New Year, New Name?

Rabbi Arthur Waskow, drawing on teachings of Rabbis Zalman Schachter-Shalomi, Sheila Weinberg, and, 9/2/2003

We recite for the High Holy Days — "Tshuvah, tfilah, & tzedakah will avert the evil of the decree." (Self-transformation, prayer, & upright service to the poor.) But the passage comes from a passage in Talmud, which actually lists these three AND A FOURTH: "changing one's name." (The rabbis dropped this from the liturgy for fear that people might think they could do this and ignore the other three.)

The tradition of changing one's name in time of dire illness stems from this, or — more likely!! — the other way around. This may strike people as superstitious, but it is clear that at a deep level a name change betokens an identity change. (E.g. changing names on marriage, Cassius Clay to Muhammad Ali, something-or-other Green to David Ben Gurion, Avram to Avraham, etc etc.) So a drash on this tradition fits beautifully for Rosh Hashanah and speaks a deep truth.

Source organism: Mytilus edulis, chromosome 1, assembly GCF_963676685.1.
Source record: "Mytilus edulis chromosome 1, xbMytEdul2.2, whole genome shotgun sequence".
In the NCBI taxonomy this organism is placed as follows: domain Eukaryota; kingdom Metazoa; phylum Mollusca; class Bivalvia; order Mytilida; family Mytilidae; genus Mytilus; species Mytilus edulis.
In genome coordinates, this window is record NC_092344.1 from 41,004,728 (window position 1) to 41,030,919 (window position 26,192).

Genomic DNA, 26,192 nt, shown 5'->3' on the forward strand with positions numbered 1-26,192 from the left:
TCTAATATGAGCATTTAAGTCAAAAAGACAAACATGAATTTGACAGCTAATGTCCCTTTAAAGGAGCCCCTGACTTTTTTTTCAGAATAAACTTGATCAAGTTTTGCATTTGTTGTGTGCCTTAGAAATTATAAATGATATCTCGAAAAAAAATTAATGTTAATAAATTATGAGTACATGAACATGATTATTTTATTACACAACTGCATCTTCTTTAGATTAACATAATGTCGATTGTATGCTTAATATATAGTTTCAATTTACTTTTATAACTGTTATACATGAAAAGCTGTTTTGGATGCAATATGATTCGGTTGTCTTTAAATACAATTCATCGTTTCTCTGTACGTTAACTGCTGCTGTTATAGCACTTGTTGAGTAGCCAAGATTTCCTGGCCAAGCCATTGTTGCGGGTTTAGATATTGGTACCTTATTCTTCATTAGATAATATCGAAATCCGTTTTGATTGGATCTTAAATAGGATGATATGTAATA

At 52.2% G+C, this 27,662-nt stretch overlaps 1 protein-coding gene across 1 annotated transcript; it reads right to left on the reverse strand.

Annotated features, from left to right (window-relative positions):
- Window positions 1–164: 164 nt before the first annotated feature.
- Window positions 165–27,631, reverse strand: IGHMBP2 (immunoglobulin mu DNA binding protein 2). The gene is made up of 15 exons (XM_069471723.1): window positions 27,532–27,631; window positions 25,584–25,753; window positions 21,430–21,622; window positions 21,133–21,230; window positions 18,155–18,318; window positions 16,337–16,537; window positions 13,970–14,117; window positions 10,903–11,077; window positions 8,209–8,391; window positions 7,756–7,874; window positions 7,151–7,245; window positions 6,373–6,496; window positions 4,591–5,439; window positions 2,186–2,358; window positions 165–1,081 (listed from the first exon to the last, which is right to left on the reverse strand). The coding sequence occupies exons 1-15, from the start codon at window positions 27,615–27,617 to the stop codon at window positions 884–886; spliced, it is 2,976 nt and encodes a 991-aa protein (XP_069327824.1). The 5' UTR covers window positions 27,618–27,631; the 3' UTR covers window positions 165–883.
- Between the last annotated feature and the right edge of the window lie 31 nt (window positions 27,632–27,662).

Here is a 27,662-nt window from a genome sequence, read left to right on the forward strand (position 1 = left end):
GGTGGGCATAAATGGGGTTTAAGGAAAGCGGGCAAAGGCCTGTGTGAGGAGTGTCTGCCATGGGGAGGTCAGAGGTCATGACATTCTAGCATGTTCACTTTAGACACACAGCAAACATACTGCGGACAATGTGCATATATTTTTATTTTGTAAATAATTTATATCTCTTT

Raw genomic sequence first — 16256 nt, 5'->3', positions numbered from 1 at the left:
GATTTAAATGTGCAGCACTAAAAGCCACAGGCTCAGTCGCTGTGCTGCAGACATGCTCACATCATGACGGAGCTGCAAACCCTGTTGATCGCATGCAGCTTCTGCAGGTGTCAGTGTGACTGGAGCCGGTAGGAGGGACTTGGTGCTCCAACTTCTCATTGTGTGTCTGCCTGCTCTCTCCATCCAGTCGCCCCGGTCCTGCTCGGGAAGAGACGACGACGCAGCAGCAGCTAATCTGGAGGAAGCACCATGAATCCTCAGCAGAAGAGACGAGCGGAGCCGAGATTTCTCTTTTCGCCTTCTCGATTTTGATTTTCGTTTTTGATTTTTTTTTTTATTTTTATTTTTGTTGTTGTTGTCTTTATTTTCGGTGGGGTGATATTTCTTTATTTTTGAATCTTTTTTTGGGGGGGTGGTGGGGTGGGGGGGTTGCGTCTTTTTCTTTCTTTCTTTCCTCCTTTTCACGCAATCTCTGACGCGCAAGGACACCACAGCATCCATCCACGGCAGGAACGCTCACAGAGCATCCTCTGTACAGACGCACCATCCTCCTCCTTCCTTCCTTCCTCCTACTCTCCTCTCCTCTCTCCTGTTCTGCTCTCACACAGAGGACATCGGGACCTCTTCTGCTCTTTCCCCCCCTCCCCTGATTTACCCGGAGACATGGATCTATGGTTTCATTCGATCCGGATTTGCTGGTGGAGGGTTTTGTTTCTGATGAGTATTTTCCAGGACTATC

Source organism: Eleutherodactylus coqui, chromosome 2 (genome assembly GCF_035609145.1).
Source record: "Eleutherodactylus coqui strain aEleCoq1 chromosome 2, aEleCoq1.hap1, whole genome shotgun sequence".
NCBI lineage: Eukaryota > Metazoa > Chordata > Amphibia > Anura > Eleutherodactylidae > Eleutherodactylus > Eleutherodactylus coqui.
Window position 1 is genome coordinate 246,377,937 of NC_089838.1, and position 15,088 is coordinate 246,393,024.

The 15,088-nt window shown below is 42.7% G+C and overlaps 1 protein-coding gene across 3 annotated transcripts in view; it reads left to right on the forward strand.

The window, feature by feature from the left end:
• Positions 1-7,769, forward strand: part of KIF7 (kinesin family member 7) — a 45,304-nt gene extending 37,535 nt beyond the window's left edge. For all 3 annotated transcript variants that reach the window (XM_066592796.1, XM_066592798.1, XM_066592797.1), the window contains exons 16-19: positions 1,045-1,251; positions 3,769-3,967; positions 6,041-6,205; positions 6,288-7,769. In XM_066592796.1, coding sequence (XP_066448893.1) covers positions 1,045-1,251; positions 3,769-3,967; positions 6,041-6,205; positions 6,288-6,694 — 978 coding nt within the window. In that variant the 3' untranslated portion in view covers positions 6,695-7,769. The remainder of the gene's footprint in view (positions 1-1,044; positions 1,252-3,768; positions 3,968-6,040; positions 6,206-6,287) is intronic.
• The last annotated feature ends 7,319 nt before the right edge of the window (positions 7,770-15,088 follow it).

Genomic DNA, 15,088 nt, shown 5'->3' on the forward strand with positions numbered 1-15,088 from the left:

According to the Kabbalists, God's Own Name changes/ is renewed in the four days between Yom Kippur & Sukkot (one letter each day).

Since for many of us a serious identity change is blocked by the resistance of our friends and community, on Rosh Hashanah this process can be strengthened thus:

1. Ask people to spend some time in silence, alone, perhaps walking meditatively, contemplating their names. Do they speak a true identity? For a day, a year, a lifetime, should they be changed? Or if they are deeply true, should they be clearly affirmed?

2. The people regather in groups of three. Each explains his/her thoughts, and explores with the other two what a more truthful name might be, or how to affirm the old one. Each works out with the two others what a new name (English or Hebrew) or a reaffirmed old one might be.

3. The small groups reconnect into one large circle.

4. Each person announces what name (new or old) s/he wishes to be called. Three time the whole circle calls out this new name.

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